Respirator masks are contributing to plastic pollution

Respirator masks are contributing to plastic pollution

The COVID-19 pandemic is taking lives, inconveniencing millions and wreaking havoc with the global economy. It’s also contributing to plastic pollution in places like Hong Kong. Countless surgical and N95 respirator masks that local people use to protect themselves from the novel coronavirus are discarded improperly, which means large numbers of these masks end up on beaches and in the sea, intensifying the pollution problem occurring off mainland China. Once there, they pose a further threat to marine creatures that may mistake them for food or could get entangled in them.

We only have had masks for the last six to eight weeks, in a massive volume. We are now seeing the effect on the environment. And the volume of waste is expected to grow exponentially as locals continue to use and discard disposable face masks in coming weeks and perhaps months unless the viral outbreak abates. The masks are made of polypropylene, which take a long time to break down in the environment. (source: sustainability-times.com)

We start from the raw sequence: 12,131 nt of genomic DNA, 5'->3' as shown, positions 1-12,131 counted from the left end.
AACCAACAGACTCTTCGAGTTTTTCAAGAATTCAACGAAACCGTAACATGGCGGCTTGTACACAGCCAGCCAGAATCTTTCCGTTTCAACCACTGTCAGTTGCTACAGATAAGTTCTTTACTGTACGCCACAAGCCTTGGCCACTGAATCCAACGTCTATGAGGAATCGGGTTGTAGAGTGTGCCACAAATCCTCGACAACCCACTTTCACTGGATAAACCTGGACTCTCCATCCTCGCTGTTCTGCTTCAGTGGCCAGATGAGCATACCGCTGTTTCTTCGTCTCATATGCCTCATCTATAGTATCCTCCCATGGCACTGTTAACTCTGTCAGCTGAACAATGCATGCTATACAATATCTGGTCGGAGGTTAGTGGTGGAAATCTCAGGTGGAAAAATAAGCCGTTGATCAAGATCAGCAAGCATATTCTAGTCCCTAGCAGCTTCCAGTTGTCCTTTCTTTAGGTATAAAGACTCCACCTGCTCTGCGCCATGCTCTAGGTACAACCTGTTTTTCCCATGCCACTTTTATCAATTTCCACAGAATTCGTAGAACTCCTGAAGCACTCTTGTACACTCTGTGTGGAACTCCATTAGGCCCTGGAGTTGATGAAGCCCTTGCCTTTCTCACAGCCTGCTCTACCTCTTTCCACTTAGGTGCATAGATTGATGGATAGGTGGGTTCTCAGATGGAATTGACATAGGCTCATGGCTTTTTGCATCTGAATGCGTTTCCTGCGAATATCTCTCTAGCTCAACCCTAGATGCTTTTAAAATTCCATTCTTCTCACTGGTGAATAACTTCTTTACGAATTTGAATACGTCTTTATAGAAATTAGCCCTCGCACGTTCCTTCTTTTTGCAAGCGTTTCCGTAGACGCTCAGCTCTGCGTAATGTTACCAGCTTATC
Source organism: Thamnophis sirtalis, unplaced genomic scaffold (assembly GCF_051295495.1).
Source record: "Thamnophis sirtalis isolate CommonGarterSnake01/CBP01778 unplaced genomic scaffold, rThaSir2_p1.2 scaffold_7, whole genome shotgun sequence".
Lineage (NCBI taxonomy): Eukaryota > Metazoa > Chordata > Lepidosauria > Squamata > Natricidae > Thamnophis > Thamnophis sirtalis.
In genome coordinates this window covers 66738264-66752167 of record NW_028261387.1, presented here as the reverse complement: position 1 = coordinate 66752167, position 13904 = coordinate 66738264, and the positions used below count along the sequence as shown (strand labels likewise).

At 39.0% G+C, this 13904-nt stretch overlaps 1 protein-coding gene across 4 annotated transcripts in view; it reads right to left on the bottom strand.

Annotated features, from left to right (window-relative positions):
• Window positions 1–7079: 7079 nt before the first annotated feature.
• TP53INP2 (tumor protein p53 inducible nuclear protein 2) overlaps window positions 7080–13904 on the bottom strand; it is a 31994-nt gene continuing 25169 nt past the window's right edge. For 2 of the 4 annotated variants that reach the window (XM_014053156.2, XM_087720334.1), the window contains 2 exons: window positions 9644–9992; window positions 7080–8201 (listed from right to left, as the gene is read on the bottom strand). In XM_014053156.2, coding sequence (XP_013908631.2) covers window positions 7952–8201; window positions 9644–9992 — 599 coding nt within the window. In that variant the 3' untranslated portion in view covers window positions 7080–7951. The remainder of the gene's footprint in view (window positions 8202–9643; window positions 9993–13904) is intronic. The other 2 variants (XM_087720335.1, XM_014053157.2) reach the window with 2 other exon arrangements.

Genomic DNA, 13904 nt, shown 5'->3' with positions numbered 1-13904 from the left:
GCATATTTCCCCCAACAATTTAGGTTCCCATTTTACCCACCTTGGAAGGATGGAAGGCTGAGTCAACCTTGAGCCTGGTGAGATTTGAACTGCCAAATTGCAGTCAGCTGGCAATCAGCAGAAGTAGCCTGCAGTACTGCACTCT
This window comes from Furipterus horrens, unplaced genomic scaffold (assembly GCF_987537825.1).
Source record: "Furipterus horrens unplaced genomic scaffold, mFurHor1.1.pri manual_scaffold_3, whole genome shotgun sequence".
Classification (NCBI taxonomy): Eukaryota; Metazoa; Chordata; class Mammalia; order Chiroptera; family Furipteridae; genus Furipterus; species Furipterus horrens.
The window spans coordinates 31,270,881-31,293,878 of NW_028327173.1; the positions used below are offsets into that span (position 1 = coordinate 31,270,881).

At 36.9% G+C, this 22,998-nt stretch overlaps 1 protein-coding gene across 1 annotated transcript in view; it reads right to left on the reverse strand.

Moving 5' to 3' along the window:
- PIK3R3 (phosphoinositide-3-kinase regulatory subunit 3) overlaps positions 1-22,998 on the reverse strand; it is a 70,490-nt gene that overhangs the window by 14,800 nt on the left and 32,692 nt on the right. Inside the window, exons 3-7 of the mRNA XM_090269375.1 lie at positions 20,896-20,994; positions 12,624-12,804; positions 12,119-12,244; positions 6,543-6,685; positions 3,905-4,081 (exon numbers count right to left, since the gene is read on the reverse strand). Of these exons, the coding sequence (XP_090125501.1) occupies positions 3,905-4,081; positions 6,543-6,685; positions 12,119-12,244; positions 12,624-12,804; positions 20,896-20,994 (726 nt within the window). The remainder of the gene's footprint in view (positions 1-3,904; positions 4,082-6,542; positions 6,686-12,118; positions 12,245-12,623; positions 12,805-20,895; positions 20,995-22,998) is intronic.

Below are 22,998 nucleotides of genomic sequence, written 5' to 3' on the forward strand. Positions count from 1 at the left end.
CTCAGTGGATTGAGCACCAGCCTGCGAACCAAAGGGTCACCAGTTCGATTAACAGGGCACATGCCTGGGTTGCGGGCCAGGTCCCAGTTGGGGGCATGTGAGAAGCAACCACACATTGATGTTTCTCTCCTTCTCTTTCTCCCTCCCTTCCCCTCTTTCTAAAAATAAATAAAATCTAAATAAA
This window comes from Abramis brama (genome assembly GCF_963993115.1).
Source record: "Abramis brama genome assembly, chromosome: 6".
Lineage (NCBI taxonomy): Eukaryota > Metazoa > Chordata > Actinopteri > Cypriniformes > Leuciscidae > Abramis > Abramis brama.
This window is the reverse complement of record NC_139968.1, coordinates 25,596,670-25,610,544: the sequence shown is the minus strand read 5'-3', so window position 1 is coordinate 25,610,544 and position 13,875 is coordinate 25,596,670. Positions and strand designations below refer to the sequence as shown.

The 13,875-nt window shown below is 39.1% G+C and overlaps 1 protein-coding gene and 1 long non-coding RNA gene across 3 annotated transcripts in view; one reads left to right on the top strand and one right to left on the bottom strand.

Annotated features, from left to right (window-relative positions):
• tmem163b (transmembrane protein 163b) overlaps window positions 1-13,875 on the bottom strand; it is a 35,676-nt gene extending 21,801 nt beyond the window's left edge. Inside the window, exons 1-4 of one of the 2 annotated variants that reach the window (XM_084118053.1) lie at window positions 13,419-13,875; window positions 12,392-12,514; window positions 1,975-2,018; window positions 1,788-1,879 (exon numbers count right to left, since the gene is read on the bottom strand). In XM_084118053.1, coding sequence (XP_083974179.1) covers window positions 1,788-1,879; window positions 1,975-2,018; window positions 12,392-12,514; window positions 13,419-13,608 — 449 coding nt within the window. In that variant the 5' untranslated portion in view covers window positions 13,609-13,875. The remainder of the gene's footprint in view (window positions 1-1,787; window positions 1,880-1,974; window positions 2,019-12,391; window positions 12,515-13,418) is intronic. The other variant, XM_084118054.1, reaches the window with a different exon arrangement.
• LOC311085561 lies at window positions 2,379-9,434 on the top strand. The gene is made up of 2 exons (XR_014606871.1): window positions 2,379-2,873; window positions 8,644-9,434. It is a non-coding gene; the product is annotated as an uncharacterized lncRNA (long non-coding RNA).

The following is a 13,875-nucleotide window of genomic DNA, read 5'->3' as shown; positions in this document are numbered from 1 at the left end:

Across much of the planet right now disposable face masks are being used and discarded as people do their best to protect themselves against the pernicious coronavirus. People think they’re protecting themselves, but it’s not just about protecting yourselves. You need to protect everybody and by not throwing away the mask properly, it’s very selfish. Nobody wants to go to the forest and find masks littered everywhere or used masks on the beaches. It is unhygienic and dangerous. People should consult with their local authorities to learn about the proper ways to dispose of surgical masks correctly. The surge in mask-based rubbish highlights serious weaknesses in waste management and public education.

While following the guidelines of your country's health authorities to stay healthy during this pandemic, help the environment, reduce disposable plastic.

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